Stimulating Hope

Hope is an essential condition for building resilience. To create hope, we need to show students how to focus as much on the pathway as on the long-term destination. We can do this by patiently building students' stamina, their growth mind-set, and their work ethic. Such nonacademic skills stimulate the hopeful thinking necessary for students' short-term progress and long-term success.

Duckworth, A. L., & Seligman, M. E. (2005). Self-discipline outdoes IQ in predicting academic performance of adolescents. Psychological Science, 16(12), 939–944.

Duckworth, A. L., Peterson, C., Matthews, M. D., & Kelly, D. R. (2007). Grit: Perseverance and passion for long-term goals. Journal of Personality and Social Psychology, 92(6), 1,087–1,101.

Dweck, C. (2006). Mindset: The new psychology of success. New York: Ballantine.

Dweck, C. (2007). The perils and promises of praise. Educational Leadership, 65(2), 34–39.

Fay, J., & Funk, D. (1995). Teaching with love and logic: Taking control of the classroom. Colorado Springs, CO: Love and Logic Press.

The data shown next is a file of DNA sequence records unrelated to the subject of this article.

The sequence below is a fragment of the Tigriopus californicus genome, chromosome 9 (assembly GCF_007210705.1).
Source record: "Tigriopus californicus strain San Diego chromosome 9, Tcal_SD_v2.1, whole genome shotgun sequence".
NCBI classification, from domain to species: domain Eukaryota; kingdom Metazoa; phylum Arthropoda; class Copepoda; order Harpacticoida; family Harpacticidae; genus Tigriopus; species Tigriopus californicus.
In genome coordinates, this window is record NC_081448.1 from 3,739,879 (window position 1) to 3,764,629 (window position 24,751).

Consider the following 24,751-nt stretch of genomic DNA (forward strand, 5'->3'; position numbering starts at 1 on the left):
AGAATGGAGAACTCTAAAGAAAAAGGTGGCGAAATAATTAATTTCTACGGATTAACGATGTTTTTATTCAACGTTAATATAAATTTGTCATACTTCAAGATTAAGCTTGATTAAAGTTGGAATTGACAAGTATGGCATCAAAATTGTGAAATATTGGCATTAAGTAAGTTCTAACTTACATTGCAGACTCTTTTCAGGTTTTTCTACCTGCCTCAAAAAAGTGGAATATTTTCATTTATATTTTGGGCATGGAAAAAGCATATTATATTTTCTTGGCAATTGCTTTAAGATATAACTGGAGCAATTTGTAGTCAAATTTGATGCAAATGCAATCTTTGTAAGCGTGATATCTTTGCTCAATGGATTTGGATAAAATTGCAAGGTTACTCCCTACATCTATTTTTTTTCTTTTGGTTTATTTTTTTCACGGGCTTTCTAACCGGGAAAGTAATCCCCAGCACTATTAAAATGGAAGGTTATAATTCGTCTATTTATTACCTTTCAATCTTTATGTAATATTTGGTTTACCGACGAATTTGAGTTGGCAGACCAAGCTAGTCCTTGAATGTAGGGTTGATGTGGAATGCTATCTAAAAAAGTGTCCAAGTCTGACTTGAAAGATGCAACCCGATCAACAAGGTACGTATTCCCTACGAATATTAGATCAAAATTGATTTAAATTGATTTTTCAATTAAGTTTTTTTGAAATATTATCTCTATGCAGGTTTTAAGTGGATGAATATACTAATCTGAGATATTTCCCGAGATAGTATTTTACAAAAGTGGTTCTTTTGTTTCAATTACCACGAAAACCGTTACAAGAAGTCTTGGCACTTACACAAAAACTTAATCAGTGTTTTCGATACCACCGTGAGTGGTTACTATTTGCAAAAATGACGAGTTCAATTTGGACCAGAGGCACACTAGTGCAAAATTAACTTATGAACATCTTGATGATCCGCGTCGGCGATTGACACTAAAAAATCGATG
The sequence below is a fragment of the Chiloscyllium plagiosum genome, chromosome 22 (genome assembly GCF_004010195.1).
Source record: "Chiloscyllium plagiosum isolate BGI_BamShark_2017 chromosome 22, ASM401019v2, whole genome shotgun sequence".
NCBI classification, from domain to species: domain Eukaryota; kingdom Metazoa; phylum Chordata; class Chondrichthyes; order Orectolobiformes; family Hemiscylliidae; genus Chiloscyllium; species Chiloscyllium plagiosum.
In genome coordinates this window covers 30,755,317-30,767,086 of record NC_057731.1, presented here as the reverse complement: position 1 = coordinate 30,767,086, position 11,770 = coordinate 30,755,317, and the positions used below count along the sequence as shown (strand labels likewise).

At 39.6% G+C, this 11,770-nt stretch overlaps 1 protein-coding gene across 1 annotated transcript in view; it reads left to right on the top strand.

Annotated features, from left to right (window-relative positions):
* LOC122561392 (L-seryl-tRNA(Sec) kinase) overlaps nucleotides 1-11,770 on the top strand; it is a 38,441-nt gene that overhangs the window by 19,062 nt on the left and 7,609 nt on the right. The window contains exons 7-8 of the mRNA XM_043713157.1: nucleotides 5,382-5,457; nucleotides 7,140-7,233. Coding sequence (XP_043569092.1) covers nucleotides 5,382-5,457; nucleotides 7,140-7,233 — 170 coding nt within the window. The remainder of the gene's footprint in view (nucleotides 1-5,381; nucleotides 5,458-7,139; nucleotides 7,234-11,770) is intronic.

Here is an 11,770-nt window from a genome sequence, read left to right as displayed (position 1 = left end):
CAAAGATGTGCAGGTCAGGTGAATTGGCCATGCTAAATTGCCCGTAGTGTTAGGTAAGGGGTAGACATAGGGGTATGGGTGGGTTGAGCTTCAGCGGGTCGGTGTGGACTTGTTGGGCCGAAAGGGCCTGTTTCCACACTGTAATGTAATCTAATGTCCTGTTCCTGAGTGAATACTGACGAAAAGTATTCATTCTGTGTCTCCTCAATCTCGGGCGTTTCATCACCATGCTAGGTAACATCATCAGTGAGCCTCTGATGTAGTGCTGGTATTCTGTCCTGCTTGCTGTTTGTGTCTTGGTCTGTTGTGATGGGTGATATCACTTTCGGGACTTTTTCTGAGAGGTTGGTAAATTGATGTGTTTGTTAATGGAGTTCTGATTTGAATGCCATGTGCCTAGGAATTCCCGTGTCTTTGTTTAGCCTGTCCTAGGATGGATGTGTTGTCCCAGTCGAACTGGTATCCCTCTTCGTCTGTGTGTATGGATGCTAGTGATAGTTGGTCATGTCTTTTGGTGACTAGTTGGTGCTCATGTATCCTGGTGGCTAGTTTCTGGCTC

Gottman, J. M. (1994). What predicts divorce? The relationship between marital processes and marital outcomes. Hillsdale, NJ: Erlbaum.

Marques, S. C., & Lopez, S. J. (2011). Building hope in our children. Communique: The Journal of the National Association of School Psychologists, 40(3).

Marques, S. C., Pais-Ribeirio, J. L., & Lopez, S. J. (2011). Building hope for the future—A program to foster strengths in middle-school students. Journal of Happiness Studies, 12, 139–152.

Marzano, R. J., & Pickering, D. (with Heflebower, T.). (2010). The highly engaged classroom. Bloomington, IN: Marzano Research Laboratory.

Snyder, C. R. (2002). Hope theory: Rainbows in the mind. Psychological Inquiry, 13(4), 249–275.

Snyder, C. R., Cheavens, J., & Sympson, S. C. (1997). Hope: An individual motive for social commerce. Group Dynamics: Theory, Research, and Practice, 1, 107–118.

ASCD is a community dedicated to educators' professional growth and well-being.

Let us help you put your vision into action.
Discover ASCD's Professional Learning Services
From our issue
Product cover image 114018.jpg
Resilience and Learning
Go To Publication